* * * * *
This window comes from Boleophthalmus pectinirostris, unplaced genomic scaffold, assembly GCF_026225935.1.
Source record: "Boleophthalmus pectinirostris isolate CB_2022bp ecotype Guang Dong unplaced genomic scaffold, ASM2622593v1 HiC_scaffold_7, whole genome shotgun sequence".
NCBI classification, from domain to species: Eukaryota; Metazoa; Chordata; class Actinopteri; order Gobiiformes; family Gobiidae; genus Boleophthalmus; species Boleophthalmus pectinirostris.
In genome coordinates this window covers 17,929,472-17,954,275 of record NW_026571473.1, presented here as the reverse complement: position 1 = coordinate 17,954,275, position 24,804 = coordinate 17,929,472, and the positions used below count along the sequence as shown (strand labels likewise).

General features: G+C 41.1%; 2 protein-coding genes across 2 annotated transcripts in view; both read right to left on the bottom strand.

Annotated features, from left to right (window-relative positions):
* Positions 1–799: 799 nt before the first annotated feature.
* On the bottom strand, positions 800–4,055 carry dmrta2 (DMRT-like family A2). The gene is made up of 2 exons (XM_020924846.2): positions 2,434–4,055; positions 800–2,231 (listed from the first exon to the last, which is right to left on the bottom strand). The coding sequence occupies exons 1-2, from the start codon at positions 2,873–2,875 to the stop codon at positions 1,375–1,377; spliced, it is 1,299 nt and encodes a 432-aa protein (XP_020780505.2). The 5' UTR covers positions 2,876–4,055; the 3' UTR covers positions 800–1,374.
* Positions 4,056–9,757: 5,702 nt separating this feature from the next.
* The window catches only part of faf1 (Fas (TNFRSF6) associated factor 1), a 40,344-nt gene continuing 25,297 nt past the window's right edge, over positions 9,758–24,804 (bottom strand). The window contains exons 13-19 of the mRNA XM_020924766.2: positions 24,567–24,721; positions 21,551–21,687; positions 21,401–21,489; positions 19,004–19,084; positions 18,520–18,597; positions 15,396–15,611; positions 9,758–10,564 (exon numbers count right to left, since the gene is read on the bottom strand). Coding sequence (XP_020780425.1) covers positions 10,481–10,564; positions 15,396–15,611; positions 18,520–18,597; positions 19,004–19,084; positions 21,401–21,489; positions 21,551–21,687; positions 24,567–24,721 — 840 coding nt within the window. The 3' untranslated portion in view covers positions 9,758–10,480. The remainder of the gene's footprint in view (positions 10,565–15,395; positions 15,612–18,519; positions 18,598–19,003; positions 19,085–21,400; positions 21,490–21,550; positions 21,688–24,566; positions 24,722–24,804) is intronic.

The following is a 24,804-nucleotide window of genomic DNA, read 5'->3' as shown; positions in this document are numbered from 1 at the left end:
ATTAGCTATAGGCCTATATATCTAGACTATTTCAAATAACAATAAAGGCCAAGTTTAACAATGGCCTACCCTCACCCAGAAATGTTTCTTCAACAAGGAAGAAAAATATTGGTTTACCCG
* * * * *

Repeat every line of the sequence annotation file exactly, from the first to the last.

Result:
This window comes from Boleophthalmus pectinirostris, unplaced genomic scaffold, assembly GCF_026225935.1.
Source record: "Boleophthalmus pectinirostris isolate CB_2022bp ecotype Guang Dong unplaced genomic scaffold, ASM2622593v1 HiC_scaffold_7, whole genome shotgun sequence".
NCBI classification, from domain to species: Eukaryota; Metazoa; Chordata; class Actinopteri; order Gobiiformes; family Gobiidae; genus Boleophthalmus; species Boleophthalmus pectinirostris.
In genome coordinates this window covers 17,929,472-17,954,275 of record NW_026571473.1, presented here as the reverse complement: position 1 = coordinate 17,954,275, position 24,804 = coordinate 17,929,472, and the positions used below count along the sequence as shown (strand labels likewise).

General features: G+C 41.1%; 2 protein-coding genes across 2 annotated transcripts in view; both read right to left on the bottom strand.

Annotated features, from left to right (window-relative positions):
* Positions 1–799: 799 nt before the first annotated feature.
* On the bottom strand, positions 800–4,055 carry dmrta2 (DMRT-like family A2). The gene is made up of 2 exons (XM_020924846.2): positions 2,434–4,055; positions 800–2,231 (listed from the first exon to the last, which is right to left on the bottom strand). The coding sequence occupies exons 1-2, from the start codon at positions 2,873–2,875 to the stop codon at positions 1,375–1,377; spliced, it is 1,299 nt and encodes a 432-aa protein (XP_020780505.2). The 5' UTR covers positions 2,876–4,055; the 3' UTR covers positions 800–1,374.
* Positions 4,056–9,757: 5,702 nt separating this feature from the next.
* The window catches only part of faf1 (Fas (TNFRSF6) associated factor 1), a 40,344-nt gene continuing 25,297 nt past the window's right edge, over positions 9,758–24,804 (bottom strand). The window contains exons 13-19 of the mRNA XM_020924766.2: positions 24,567–24,721; positions 21,551–21,687; positions 21,401–21,489; positions 19,004–19,084; positions 18,520–18,597; positions 15,396–15,611; positions 9,758–10,564 (exon numbers count right to left, since the gene is read on the bottom strand). Coding sequence (XP_020780425.1) covers positions 10,481–10,564; positions 15,396–15,611; positions 18,520–18,597; positions 19,004–19,084; positions 21,401–21,489; positions 21,551–21,687; positions 24,567–24,721 — 840 coding nt within the window. The 3' untranslated portion in view covers positions 9,758–10,480. The remainder of the gene's footprint in view (positions 10,565–15,395; positions 15,612–18,519; positions 18,598–19,003; positions 19,085–21,400; positions 21,490–21,550; positions 21,688–24,566; positions 24,722–24,804) is intronic.

The following is a 24,804-nucleotide window of genomic DNA, read 5'->3' as shown; positions in this document are numbered from 1 at the left end:
ATTAGCTATAGGCCTATATATCTAGACTATTTCAAATAACAATAAAGGCCAAGTTTAACAATGGCCTACCCTCACCCAGAAATGTTTCTTCAACAAGGAAGAAAAATATTGGTTTACCCG